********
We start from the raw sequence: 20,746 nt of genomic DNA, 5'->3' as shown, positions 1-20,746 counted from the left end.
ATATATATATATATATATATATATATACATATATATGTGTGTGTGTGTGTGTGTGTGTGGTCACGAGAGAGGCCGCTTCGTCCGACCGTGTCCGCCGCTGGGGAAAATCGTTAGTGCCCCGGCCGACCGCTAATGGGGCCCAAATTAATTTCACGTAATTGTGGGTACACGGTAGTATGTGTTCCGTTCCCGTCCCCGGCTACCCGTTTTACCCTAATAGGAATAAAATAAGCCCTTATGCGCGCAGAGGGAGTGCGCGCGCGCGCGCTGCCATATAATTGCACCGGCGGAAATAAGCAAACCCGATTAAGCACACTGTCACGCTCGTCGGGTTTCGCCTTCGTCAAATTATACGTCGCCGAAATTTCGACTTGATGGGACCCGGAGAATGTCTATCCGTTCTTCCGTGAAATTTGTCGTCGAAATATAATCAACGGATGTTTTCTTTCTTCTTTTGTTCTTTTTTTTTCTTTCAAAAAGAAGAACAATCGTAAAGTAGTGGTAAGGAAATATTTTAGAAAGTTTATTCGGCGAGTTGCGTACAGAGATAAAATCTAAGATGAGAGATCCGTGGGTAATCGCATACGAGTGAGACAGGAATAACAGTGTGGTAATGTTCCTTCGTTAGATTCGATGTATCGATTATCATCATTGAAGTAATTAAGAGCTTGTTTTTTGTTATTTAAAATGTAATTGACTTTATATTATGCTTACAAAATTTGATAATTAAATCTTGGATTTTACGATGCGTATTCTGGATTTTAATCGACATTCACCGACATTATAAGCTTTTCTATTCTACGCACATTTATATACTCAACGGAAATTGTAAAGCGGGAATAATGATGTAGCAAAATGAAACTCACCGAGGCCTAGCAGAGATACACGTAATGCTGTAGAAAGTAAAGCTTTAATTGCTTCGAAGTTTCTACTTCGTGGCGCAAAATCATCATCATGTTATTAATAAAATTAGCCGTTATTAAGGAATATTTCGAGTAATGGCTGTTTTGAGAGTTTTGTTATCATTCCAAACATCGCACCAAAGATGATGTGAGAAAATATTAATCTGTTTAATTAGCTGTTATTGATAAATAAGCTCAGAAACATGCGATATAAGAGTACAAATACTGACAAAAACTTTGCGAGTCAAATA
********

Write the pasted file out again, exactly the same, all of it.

We start from the raw sequence: 20,746 nt of genomic DNA, 5'->3' as shown, positions 1-20,746 counted from the left end.
ATATATATATATATATATATATATATACATATATATGTGTGTGTGTGTGTGTGTGTGTGGTCACGAGAGAGGCCGCTTCGTCCGACCGTGTCCGCCGCTGGGGAAAATCGTTAGTGCCCCGGCCGACCGCTAATGGGGCCCAAATTAATTTCACGTAATTGTGGGTACACGGTAGTATGTGTTCCGTTCCCGTCCCCGGCTACCCGTTTTACCCTAATAGGAATAAAATAAGCCCTTATGCGCGCAGAGGGAGTGCGCGCGCGCGCGCTGCCATATAATTGCACCGGCGGAAATAAGCAAACCCGATTAAGCACACTGTCACGCTCGTCGGGTTTCGCCTTCGTCAAATTATACGTCGCCGAAATTTCGACTTGATGGGACCCGGAGAATGTCTATCCGTTCTTCCGTGAAATTTGTCGTCGAAATATAATCAACGGATGTTTTCTTTCTTCTTTTGTTCTTTTTTTTTCTTTCAAAAAGAAGAACAATCGTAAAGTAGTGGTAAGGAAATATTTTAGAAAGTTTATTCGGCGAGTTGCGTACAGAGATAAAATCTAAGATGAGAGATCCGTGGGTAATCGCATACGAGTGAGACAGGAATAACAGTGTGGTAATGTTCCTTCGTTAGATTCGATGTATCGATTATCATCATTGAAGTAATTAAGAGCTTGTTTTTTGTTATTTAAAATGTAATTGACTTTATATTATGCTTACAAAATTTGATAATTAAATCTTGGATTTTACGATGCGTATTCTGGATTTTAATCGACATTCACCGACATTATAAGCTTTTCTATTCTACGCACATTTATATACTCAACGGAAATTGTAAAGCGGGAATAATGATGTAGCAAAATGAAACTCACCGAGGCCTAGCAGAGATACACGTAATGCTGTAGAAAGTAAAGCTTTAATTGCTTCGAAGTTTCTACTTCGTGGCGCAAAATCATCATCATGTTATTAATAAAATTAGCCGTTATTAAGGAATATTTCGAGTAATGGCTGTTTTGAGAGTTTTGTTATCATTCCAAACATCGCACCAAAGATGATGTGAGAAAATATTAATCTGTTTAATTAGCTGTTATTGATAAATAAGCTCAGAAACATGCGATATAAGAGTACAAATACTGACAAAAACTTTGCGAGTCAAATA